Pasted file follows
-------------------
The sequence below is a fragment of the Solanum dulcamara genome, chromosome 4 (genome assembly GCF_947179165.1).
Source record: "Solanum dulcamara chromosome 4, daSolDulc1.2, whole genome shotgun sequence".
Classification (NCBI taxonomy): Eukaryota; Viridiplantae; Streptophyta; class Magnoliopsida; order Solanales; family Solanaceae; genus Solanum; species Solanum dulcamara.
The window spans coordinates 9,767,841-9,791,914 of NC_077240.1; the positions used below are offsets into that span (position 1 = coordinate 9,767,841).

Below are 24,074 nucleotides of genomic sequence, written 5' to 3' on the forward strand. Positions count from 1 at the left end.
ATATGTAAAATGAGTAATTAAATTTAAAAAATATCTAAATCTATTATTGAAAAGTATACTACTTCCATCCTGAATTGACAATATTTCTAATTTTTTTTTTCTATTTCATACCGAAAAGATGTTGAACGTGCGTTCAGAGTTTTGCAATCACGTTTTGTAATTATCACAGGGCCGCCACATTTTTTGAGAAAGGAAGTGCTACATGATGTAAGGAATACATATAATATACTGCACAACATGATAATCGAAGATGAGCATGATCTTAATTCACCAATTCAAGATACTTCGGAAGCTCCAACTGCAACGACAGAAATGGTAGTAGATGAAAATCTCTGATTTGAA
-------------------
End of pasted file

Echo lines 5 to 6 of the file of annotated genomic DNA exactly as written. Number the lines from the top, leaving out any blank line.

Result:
Below are 24,074 nucleotides of genomic sequence, written 5' to 3' on the forward strand. Positions count from 1 at the left end.
ATATGTAAAATGAGTAATTAAATTTAAAAAATATCTAAATCTATTATTGAAAAGTATACTACTTCCATCCTGAATTGACAATATTTCTAATTTTTTTTTTCTATTTCATACCGAAAAGATGTTGAACGTGCGTTCAGAGTTTTGCAATCACGTTTTGTAATTATCACAGGGCCGCCACATTTTTTGAGAAAGGAAGTGCTACATGATGTAAGGAATACATATAATATACTGCACAACATGATAATCGAAGATGAGCATGATCTTAATTCACCAATTCAAGATACTTCGGAAGCTCCAACTGCAACGACAGAAATGGTAGTAGATGAAAATCTCTGATTTGAA